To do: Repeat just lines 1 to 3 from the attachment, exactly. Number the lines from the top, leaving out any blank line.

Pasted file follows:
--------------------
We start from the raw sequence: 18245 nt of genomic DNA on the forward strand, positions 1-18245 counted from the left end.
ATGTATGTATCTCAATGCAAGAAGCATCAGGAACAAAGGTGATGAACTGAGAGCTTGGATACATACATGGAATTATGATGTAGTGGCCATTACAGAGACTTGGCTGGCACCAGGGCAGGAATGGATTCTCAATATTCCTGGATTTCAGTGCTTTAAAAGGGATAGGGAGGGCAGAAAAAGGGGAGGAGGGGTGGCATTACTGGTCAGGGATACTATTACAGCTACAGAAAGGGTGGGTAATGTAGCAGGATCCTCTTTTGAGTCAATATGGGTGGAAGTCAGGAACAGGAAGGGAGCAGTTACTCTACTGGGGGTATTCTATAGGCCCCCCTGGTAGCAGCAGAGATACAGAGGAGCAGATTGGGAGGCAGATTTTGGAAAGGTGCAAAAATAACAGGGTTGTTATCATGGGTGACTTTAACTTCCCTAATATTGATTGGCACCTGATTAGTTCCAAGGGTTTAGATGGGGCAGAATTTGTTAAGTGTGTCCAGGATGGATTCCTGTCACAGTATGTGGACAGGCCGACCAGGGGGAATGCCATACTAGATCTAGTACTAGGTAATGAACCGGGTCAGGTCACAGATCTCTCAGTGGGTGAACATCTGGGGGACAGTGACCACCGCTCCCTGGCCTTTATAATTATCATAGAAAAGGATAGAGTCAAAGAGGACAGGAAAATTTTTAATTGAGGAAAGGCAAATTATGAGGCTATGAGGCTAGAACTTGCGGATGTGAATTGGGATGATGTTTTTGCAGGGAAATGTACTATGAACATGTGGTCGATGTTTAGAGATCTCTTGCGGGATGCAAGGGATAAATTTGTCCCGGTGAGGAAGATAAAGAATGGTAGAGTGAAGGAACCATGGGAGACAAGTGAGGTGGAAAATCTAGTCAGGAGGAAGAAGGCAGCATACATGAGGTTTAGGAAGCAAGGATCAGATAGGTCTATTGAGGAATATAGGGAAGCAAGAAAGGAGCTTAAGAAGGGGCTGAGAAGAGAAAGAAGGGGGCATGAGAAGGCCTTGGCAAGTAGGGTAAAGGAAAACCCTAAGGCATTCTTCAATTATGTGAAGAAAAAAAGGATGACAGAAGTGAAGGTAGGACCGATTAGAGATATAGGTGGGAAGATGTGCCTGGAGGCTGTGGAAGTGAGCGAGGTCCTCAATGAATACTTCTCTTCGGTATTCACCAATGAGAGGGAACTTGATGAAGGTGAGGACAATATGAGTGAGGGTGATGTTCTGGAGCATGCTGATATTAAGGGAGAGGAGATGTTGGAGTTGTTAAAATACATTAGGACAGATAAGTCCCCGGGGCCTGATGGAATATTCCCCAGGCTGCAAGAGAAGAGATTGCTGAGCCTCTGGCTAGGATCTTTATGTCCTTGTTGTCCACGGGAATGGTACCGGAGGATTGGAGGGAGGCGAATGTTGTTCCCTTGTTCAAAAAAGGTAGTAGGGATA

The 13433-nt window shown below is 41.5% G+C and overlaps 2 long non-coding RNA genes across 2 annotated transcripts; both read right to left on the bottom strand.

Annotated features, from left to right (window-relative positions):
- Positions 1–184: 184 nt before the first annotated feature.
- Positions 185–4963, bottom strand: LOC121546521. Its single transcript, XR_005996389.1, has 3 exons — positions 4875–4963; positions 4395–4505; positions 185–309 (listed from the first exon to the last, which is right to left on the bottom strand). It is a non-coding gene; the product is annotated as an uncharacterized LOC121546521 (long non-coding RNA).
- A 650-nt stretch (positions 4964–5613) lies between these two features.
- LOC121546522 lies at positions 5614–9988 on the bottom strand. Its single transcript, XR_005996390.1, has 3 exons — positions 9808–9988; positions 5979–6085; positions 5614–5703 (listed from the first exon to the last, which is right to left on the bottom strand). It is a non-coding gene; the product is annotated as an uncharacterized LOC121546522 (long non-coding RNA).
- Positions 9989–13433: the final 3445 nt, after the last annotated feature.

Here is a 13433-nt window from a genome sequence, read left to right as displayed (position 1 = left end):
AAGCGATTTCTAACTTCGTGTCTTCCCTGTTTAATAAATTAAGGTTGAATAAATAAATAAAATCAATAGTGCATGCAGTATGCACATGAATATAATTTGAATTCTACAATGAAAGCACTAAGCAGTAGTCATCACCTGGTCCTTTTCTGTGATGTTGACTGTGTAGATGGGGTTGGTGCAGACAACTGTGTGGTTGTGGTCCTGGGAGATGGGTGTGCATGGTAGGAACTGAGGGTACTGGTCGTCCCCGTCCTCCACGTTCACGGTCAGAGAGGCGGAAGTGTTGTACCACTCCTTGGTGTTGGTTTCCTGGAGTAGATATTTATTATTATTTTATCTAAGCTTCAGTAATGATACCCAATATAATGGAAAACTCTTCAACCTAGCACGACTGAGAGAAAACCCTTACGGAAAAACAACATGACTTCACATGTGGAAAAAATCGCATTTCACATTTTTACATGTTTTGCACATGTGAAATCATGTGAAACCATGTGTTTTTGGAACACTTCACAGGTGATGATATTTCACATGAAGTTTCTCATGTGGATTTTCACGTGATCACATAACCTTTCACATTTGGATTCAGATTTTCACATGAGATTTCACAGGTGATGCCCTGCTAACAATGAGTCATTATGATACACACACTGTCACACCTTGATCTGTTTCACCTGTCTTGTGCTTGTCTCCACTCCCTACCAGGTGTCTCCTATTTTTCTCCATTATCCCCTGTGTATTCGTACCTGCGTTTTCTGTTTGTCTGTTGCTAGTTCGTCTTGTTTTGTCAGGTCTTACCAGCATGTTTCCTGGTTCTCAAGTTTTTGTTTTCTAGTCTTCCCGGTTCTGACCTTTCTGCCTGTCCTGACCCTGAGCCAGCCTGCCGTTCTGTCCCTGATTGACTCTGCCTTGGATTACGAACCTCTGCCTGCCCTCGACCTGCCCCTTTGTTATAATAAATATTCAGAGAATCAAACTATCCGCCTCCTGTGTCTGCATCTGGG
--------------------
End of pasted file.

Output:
We start from the raw sequence: 18245 nt of genomic DNA on the forward strand, positions 1-18245 counted from the left end.
ATGTATGTATCTCAATGCAAGAAGCATCAGGAACAAAGGTGATGAACTGAGAGCTTGGATACATACATGGAATTATGATGTAGTGGCCATTACAGAGACTTGGCTGGCACCAGGGCAGGAATGGATTCTCAATATTCCTGGATTTCAGTGCTTTAAAAGGGATAGGGAGGGCAGAAAAAGGGGAGGAGGGGTGGCATTACTGGTCAGGGATACTATTACAGCTACAGAAAGGGTGGGTAATGTAGCAGGATCCTCTTTTGAGTCAATATGGGTGGAAGTCAGGAACAGGAAGGGAGCAGTTACTCTACTGGGGGTATTCTATAGGCCCCCCTGGTAGCAGCAGAGATACAGAGGAGCAGATTGGGAGGCAGATTTTGGAAAGGTGCAAAAATAACAGGGTTGTTATCATGGGTGACTTTAACTTCCCTAATATTGATTGGCACCTGATTAGTTCCAAGGGTTTAGATGGGGCAGAATTTGTTAAGTGTGTCCAGGATGGATTCCTGTCACAGTATGTGGACAGGCCGACCAGGGGGAATGCCATACTAGATCTAGTACTAGGTAATGAACCGGGTCAGGTCACAGATCTCTCAGTGGGTGAACATCTGGGGGACAGTGACCACCGCTCCCTGGCCTTTATAATTATCATAGAAAAGGATAGAGTCAAAGAGGACAGGAAAATTTTTAATTGAGGAAAGGCAAATTATGAGGCTATGAGGCTAGAACTTGCGGATGTGAATTGGGATGATGTTTTTGCAGGGAAATGTACTATGAACATGTGGTCGATGTTTAGAGATCTCTTGCGGGATGCAAGGGATAAATTTGTCCCGGTGAGGAAGATAAAGAATGGTAGAGTGAAGGAACCATGGGAGACAAGTGAGGTGGAAAATCTAGTCAGGAGGAAGAAGGCAGCATACATGAGGTTTAGGAAGCAAGGATCAGATAGGTCTATTGAGGAATATAGGGAAGCAAGAAAGGAGCTTAAGAAGGGGCTGAGAAGAGAAAGAAGGGGGCATGAGAAGGCCTTGGCAAGTAGGGTAAAGGAAAACCCTAAGGCATTCTTCAATTATGTGAAGAAAAAAAGGATGACAGAAGTGAAGGTAGGACCGATTAGAGATATAGGTGGGAAGATGTGCCTGGAGGCTGTGGAAGTGAGCGAGGTCCTCAATGAATACTTCTCTTCGGTATTCACCAATGAGAGGGAACTTGATGAAGGTGAGGACAATATGAGTGAGGGTGATGTTCTGGAGCATGCTGATATTAAGGGAGAGGAGATGTTGGAGTTGTTAAAATACATTAGGACAGATAAGTCCCCGGGGCCTGATGGAATATTCCCCAGGCTGCAAGAGAAGAGATTGCTGAGCCTCTGGCTAGGATCTTTATGTCCTTGTTGTCCACGGGAATGGTACCGGAGGATTGGAGGGAGGCGAATGTTGTTCCCTTGTTCAAAAAAGGTAGTAGGGATA

The 13433-nt window shown below is 41.5% G+C and overlaps 2 long non-coding RNA genes across 2 annotated transcripts; both read right to left on the bottom strand.